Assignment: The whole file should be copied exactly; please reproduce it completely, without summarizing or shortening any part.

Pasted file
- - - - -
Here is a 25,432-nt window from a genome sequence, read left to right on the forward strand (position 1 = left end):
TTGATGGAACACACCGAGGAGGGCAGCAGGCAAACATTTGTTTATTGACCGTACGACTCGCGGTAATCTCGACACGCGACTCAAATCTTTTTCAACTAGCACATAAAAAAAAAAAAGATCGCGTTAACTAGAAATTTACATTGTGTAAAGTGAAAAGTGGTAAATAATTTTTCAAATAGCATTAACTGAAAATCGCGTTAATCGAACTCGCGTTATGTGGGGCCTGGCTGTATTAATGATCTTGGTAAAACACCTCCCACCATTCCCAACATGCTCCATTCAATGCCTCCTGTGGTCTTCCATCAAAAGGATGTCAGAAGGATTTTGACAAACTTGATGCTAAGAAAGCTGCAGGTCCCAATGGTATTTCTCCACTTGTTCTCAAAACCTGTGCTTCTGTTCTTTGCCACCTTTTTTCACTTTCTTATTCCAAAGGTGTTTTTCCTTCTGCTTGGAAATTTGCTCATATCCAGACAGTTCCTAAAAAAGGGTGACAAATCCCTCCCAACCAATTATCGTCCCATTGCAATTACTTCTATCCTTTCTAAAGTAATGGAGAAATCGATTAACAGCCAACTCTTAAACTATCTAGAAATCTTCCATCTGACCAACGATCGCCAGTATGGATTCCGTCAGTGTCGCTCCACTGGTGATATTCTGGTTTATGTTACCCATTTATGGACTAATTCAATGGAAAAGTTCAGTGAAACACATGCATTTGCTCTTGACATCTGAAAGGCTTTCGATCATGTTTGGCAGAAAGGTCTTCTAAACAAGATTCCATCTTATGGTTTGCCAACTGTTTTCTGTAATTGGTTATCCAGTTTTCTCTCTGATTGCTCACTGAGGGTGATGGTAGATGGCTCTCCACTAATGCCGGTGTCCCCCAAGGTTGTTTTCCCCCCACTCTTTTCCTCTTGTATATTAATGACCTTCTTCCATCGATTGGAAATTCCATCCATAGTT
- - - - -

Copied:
Here is a 25,432-nt window from a genome sequence, read left to right on the forward strand (position 1 = left end):
TTGATGGAACACACCGAGGAGGGCAGCAGGCAAACATTTGTTTATTGACCGTACGACTCGCGGTAATCTCGACACGCGACTCAAATCTTTTTCAACTAGCACATAAAAAAAAAAAAGATCGCGTTAACTAGAAATTTACATTGTGTAAAGTGAAAAGTGGTAAATAATTTTTCAAATAGCATTAACTGAAAATCGCGTTAATCGAACTCGCGTTATGTGGGGCCTGGCTGTATTAATGATCTTGGTAAAACACCTCCCACCATTCCCAACATGCTCCATTCAATGCCTCCTGTGGTCTTCCATCAAAAGGATGTCAGAAGGATTTTGACAAACTTGATGCTAAGAAAGCTGCAGGTCCCAATGGTATTTCTCCACTTGTTCTCAAAACCTGTGCTTCTGTTCTTTGCCACCTTTTTTCACTTTCTTATTCCAAAGGTGTTTTTCCTTCTGCTTGGAAATTTGCTCATATCCAGACAGTTCCTAAAAAAGGGTGACAAATCCCTCCCAACCAATTATCGTCCCATTGCAATTACTTCTATCCTTTCTAAAGTAATGGAGAAATCGATTAACAGCCAACTCTTAAACTATCTAGAAATCTTCCATCTGACCAACGATCGCCAGTATGGATTCCGTCAGTGTCGCTCCACTGGTGATATTCTGGTTTATGTTACCCATTTATGGACTAATTCAATGGAAAAGTTCAGTGAAACACATGCATTTGCTCTTGACATCTGAAAGGCTTTCGATCATGTTTGGCAGAAAGGTCTTCTAAACAAGATTCCATCTTATGGTTTGCCAACTGTTTTCTGTAATTGGTTATCCAGTTTTCTCTCTGATTGCTCACTGAGGGTGATGGTAGATGGCTCTCCACTAATGCCGGTGTCCCCCAAGGTTGTTTTCCCCCCACTCTTTTCCTCTTGTATATTAATGACCTTCTTCCATCGATTGGAAATTCCATCCATAGTT